Libraries and Archive: Dublin Guild Merchant Rolls c. 1190 - 1265

The digitisation of the Dublin Guild Merchant Roll 1190-1265 is a Dublin City Council project under the direction of Margaret Hayes, Dublin City Librarian, Brendan Teeling, Deputy City Librarian and Dr Mary Clark, Dublin City Archivist. Transcript of the original text is by the late Dr Philomena Connolly. Photography is by Alastair Smeaton and database design and uploading of text is by John Grenham. Dublin City Council is grateful for advice from Dr. Peter Crooks, TCD and from the Digital Repository of Ireland. The original Guild Merchant Roll is held at Dublin City Library & Archive, 138-144 Pearse Street, Dublin 2.

Lay-out and design

Each entry in the DGMR is linked to the parchment membrane on which it appears. For ease of reference, the entries appear beside a photograph of the membrane to which they relate. Each membrane has two columns, A on the left and B on the right. The entries are divided left and right so that they are placed beside the column to which they relate.


This facility allows the searcher to browse through the membranes, exactly as one would do in reality. Use the previous and next function to move from one membrane to the next.

Full text search

This allows for full text searchability. You can enter all or a portion of a word.

Ordered as written

Here, the text is laid out, not membrane by membrane, but in the order in which they were written e.g. the scribe writing membranes 1-6 began at the top of membrane 1 and wrote through the membranes until he got to the end of membrane 6.

Dr. Philomena Connolly (1949-2002) was Ireland’s foremost palaeographer and was an archivist at the National Archives of Ireland for more than 30 years. She was an advocate for the publication of medieval and early modern records in order to bring them to a wider audience and as well as editing The Dublin Guild Merchant Roll 1190-1265, which was published by Dublin Corporation in 1992, she also published Irish Exchequer Payments, 1270-1446 (1998, PRO London) and The Statute Rolls of the Irish Parliament, Richard III to Henry VIII (May 2002). Her early death at the age of only 53 was an irreparable loss to Irish archives and historiography.


Philomena Connolly

In June 1866, Dublin Corporation invited the historian John T. Gilbert to inspect its archives and make recommendations on the correct method of storing and cataloguing the material. In the course of this inspection, Gilbert discovered the Guild Merchant Roll, wrapped together with the Roll of Free Citizens of Dublin "in an obscure recess of the then unarranged Muniment-room" in City Hall1. This is the first reference to the Guild Merchant Roll, which is not mentioned in any earlier inventories of the municipal archives, such as the Recorder's Book, prepared in 1667. These inventories, however, concerned primarily with legal documents and did not include other material known to have been in the Corporation's possession such as the Assembly Rolls. The Guild Merchant Roll might well have formed part of the municipal archives from an early date, and the fact that Gilbert found it wrapped together with the Roll of Free Citizens tends to support this theory. Alternatively, it might originally have been part of the archives of the Dublin Guild of Merchants which was abolished in 1841. There is no record of any formal transfer of the roll to the Corporation by the guild or its agents, but prior to 1797 the guild's archives were stored in the Tholsel and the roll might have been placed accidently with the municipal archives which were in the same building. The Guild Merchant Roll remained in the muniment room in City Hall until 1954 when a portion of the Corporation's archives, including membranes 10 to 42 of the roll, were transferred to the Public Record Office of Ireland on temporary deposit; membranes 1 to 9 and the Roll of Free Citizens remained in City Hall. In 1982 these Corporation records were all returned to the new Archives Division at City Hall.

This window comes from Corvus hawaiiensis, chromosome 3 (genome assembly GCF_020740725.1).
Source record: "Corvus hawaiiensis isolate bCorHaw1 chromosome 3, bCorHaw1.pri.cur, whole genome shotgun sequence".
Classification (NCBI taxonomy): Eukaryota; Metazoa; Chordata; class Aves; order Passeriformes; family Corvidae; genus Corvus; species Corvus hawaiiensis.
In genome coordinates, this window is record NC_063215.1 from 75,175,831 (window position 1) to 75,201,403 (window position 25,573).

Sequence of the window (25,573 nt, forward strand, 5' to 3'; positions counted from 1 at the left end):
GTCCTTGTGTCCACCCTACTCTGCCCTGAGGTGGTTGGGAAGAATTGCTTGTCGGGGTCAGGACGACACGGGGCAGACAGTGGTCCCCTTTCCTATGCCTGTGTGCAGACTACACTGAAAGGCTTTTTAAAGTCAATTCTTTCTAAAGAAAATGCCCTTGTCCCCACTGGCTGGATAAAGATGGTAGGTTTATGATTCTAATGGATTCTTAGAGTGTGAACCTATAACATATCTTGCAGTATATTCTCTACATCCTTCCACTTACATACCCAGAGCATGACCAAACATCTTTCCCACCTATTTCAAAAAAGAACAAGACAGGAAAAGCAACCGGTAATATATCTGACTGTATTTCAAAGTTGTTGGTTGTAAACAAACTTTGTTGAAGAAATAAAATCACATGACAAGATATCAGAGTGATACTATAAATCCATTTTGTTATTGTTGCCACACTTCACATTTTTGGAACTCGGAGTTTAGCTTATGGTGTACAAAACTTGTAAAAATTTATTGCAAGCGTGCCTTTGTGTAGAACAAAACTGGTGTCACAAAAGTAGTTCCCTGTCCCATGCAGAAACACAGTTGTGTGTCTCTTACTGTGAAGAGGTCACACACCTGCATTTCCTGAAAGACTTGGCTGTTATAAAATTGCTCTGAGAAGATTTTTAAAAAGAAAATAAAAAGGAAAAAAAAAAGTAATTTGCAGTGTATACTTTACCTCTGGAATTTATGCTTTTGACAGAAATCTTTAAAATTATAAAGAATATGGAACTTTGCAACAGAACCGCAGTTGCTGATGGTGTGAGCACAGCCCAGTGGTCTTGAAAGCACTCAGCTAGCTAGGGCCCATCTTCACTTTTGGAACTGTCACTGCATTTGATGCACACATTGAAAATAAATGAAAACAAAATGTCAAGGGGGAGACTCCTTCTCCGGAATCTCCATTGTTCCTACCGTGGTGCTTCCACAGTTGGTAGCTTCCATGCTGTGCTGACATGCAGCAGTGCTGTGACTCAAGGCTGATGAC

Sir John Gilbert recognised the value of his discovery and printed membranes 1 to 6, 15, 37 and 38 together with the roll of Free Citizens in his Historic and Municipel Documents of Ireland, 1172-13202. Dublin Corporation was aware that only part of the Guild Merchant Roll had been published by Gilbert and it was decided to issue a complete edition of the Roll to mark the Corporation's 800th anniversary in 1992. Although the Roll of Free Citizens had been printed in full by Gilbert, it was decided to include it in the present volume because of the close links between the two rolls and the fact that the full text of the Guild Merchant Roll establishes the sequence of entries on the Roll of Free Citizens which had been wrongly ordered by Gilbert.

The Guild Merchant Roll as it survives today consists of 43 membranes numbered 1 to 42 with the number 31 being used twice. It appears that this numbering was done in the 19th century, possibly by Gilbert when he was transcribing portions for publication; there is no sign of any earlier numbering of the membranes. The roll was once longer as there is physical evidence of further membranes having been attached to the top of the present m. 1 and to the bottom of the present m. 42, though there is no indication of the roll's original size3. The 43 membranes are at present in 6 rolls consisting of mm. 1-6, 7-9, 10-12, 13-26, 27-40 and 41-42, the membranes being joined end to end with either vellum thongs or thread. There is evidence that these originally formed a single roll. The bottom of m. 9 and to top portion of m. 13 are missing and the condition of the membranes varies, some names being illegible due to staining and rubbing.